Like the other forwards from this draft, Kolesar is a big physical player who is tough to play against. It’s clear looking at the NHL roster, the Monsters roster, and who the Jackets have drafted what kind of team they are trying to build. They want to be a team that is big, skilled, and hard to play against. At the NHL level it’s working as you have big skilled forwards such as Brandon Saad, Scott Hartnell, Boone Jenner and Brandon Dubinsky. Those players were all great offensive players in junior and became power forwards and top six players in the NHL. The players who were just fine in junior, like a Josh Anderson, end up as bottom six and depth players. Those that don’t have any success in junior, find themselves not in the NHL and out of pro hockey pretty quickly.
Kolesar is similar to that of Josh Anderson. He hasn’t crushed junior but has been hovering near a point per game for two seasons in a row. He does play alongside Matt Barzal in Seattle but Kolesar has enough ability that he could be solid contributor without Barzal. Kolesar is already signed to an ELC and will make the jump to Cleveland when his WHL season is over.
There is NHL potential with Kolesar so it doesn’t make much sense to move him.
Round 5 Pick #129 Sam Ruopp
This was a highly questionable pick at the time and two seasons later it only looks worse. Ruopp is a big physical shutdown defencemen with great leadership qualities. He has been the captain for the Price George Cougars for three straight seasons. Outside of being a great leader Ruopp does not have a lot going for him. He was selected as a re-entry player after he had 26 points in 64 games. He did not improve the following season with 25 points in 69 games. He was returned to the WHL for his overage season and he is doing better with 20 points in 45 games, but for someone of his age he should be crushing the league and he isn’t.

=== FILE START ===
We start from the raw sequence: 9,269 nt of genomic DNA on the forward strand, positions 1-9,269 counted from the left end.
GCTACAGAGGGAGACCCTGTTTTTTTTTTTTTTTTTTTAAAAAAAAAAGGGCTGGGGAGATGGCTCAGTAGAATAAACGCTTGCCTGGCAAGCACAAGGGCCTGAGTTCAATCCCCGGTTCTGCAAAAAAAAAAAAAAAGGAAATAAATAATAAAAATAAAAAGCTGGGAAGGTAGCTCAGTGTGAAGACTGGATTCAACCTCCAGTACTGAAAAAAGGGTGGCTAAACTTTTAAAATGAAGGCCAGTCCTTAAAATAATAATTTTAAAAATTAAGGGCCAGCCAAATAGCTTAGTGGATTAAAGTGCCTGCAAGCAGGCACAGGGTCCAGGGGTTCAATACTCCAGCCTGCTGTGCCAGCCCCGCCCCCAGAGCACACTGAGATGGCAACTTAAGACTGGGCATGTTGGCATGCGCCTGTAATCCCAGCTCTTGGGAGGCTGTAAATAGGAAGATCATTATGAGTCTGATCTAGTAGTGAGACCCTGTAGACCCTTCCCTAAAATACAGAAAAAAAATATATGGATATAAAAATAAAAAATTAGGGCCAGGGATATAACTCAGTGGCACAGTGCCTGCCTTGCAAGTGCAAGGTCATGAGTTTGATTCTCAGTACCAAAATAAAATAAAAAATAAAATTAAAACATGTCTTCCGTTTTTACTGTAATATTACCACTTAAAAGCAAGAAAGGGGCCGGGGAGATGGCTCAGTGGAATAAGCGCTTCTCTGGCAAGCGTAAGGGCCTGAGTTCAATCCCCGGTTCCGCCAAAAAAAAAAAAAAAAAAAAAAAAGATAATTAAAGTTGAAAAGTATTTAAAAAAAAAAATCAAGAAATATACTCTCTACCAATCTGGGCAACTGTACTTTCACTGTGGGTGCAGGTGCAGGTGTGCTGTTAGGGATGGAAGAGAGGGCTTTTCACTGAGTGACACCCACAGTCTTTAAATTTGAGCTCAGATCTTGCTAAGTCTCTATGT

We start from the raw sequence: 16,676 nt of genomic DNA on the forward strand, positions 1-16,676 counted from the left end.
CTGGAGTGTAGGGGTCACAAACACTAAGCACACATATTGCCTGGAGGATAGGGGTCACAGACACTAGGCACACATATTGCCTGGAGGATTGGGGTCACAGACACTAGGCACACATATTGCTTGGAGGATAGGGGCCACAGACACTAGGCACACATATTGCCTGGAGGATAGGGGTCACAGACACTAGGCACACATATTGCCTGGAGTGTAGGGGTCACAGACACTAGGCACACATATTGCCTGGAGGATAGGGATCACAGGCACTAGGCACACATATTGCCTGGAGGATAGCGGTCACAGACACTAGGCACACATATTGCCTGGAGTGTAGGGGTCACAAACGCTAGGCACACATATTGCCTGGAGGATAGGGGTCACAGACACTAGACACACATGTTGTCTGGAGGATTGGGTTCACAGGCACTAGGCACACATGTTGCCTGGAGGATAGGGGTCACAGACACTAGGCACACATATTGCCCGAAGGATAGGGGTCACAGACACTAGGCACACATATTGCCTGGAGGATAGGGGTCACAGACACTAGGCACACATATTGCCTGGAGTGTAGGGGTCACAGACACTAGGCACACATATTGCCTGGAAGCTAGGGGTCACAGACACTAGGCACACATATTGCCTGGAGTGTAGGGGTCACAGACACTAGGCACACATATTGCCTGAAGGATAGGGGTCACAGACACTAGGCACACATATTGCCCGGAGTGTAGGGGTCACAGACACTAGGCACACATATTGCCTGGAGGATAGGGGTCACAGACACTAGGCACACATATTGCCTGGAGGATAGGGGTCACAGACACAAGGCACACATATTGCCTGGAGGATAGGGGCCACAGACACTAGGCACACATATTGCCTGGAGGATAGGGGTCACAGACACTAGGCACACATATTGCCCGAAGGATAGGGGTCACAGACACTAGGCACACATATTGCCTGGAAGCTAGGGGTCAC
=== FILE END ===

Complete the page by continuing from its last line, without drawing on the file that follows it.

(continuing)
He is not signed and is not someone who should be. He is not going to make the NHL and looks like a longshot to even be an AHL player. It’s best for the Blue Jackets to not sign him and let him pursue his own opportunities in the ECHL or in the CIS.
Round 5 Pick #141 Veeti Vainio
Vainio was a really intriguing pick at the time of his selection. He’s a big d-man who had shown offensively ability. He put up 44 points in 42 games in the Finnish junior league. Since that season however, he has had issues finding his way. He was in no man’s land for a while as he was too good for the junior league but not quite ready for the Liiga. This led to inconsistent playing time and hurt his development. In 30 games in the Liiga he had just four assists. He was at one point loaned to Mestis (one step below the Liiga) and had five points in six games.